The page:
Customizing the Compiler¶
The custom pipeline feature is for expert use only. Modifying the compiler behavior can invalidate internal assumptions in the numba source code.
For library developers looking for a way to extend or modify the compiler
behavior, you can do so by defining a custom compiler by inheriting from
numba.compiler.CompilerBase. The default Numba compiler is defined
numba.compiler.Compiler, implementing the
method, which adds the nopython-mode, object-mode and interpreted-mode
pipelines. For convenience these three pipelines are defined in
numba.compiler.DefaultPassBuilder by the methods:
To use a custom subclass of
CompilerBase, supply it as the
pipeline_class keyword argument to the
decorators. By doing so, the effect of the custom pipeline is limited to the
function being decorated.
Implementing a compiler pass¶
Numba makes it possible to implement a new compiler pass and does so through the use of an API similar to that of LLVM. The following demonstrates the basic process involved.
Compiler pass classes¶
All passes must inherit from
used subclasses are:
numba.compiler_machinery.FunctionPassfor describing a pass that operates on a function-at-once level and may mutate the IR state.
numba.compiler_machinery.AnalysisPassfor describing a pass that performs analysis only.
numba.compiler_machinery.LoweringPassfor describing a pass that performs lowering only.
In this example a new compiler pass will be implemented that will rewrite all
ir.Const(x) nodes, where
x is a subclass of
that the value of x is incremented by one. There is no use for this pass other
than to serve as a pedagogical vehicle!
numba.compiler_machinery.FunctionPass is appropriate for the suggested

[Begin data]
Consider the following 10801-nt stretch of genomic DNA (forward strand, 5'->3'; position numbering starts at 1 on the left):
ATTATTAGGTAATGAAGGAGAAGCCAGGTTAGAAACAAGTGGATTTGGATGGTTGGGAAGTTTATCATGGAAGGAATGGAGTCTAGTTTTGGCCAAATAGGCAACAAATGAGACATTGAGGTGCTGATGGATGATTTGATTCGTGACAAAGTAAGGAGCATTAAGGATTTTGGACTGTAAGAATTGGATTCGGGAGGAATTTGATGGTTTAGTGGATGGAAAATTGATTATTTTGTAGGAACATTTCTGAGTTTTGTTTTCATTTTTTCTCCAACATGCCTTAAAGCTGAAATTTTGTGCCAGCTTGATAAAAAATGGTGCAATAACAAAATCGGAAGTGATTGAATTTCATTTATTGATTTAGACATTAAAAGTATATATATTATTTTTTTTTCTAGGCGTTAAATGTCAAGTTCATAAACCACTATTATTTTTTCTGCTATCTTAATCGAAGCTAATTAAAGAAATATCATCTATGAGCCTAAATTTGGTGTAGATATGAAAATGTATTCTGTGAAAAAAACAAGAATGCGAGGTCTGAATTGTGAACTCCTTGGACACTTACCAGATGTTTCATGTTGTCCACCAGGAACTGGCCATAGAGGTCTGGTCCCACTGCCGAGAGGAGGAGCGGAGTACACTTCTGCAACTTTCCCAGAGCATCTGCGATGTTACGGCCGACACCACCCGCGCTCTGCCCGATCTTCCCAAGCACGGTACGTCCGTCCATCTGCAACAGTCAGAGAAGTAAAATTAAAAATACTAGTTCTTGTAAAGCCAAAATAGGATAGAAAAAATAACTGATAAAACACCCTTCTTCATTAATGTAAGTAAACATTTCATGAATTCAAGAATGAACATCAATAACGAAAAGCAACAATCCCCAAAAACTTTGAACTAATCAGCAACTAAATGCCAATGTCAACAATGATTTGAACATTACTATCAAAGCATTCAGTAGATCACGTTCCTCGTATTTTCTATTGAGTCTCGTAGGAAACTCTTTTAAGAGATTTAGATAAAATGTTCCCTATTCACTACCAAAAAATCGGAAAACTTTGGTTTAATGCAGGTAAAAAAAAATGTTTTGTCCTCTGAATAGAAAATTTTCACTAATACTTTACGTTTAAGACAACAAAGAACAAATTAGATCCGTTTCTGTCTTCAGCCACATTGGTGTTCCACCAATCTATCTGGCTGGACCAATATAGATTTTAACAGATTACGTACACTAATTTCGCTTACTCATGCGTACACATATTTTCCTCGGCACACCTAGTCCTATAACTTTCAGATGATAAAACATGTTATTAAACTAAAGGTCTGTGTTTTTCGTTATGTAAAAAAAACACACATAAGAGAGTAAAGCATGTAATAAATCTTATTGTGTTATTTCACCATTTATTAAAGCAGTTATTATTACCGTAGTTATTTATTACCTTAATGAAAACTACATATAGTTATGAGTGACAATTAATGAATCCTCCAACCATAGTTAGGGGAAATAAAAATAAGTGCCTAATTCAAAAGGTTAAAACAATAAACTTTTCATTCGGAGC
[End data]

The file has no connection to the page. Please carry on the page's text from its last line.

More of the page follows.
pass behavior and so is the base class of the new pass. Further, a
method is defined to do the work (this method is abstract, all compiler passes
must implement it).
First the new class:
from numba import njit from numba.core import ir from numba.core.compiler import CompilerBase, DefaultPassBuilder from numba.core.compiler_machinery import FunctionPass, register_pass from numba.core.untyped_passes import IRProcessing from numbers import Number # Register this pass with the compiler framework, declare that it will not # mutate the control flow graph and that it is not an analysis_only pass (it # potentially mutates the IR). @register_pass(mutates_CFG=False, analysis_only=False) class ConstsAddOne(FunctionPass): _name = "consts_add_one" # the common name for the pass def __init__(self): FunctionPass.__init__(self) # implement method to do the work, "state" is the internal compiler # state from the CompilerBase instance. def run_pass(self, state): func_ir = state.func_ir # get the FunctionIR object mutated = False # used to record whether this pass mutates the IR # walk the blocks for blk in func_ir.blocks.values(): # find the assignment nodes in the block and walk them for assgn in blk.find_insts(ir.Assign): # if an assignment value is a ir.Consts if isinstance(assgn.value, ir.Const): const_val = assgn.value # if the value of the ir.Const is a Number if isinstance(const_val.value, Number): # then add one! const_val.value += 1 mutated |= True return mutated # return True if the IR was mutated, False if not.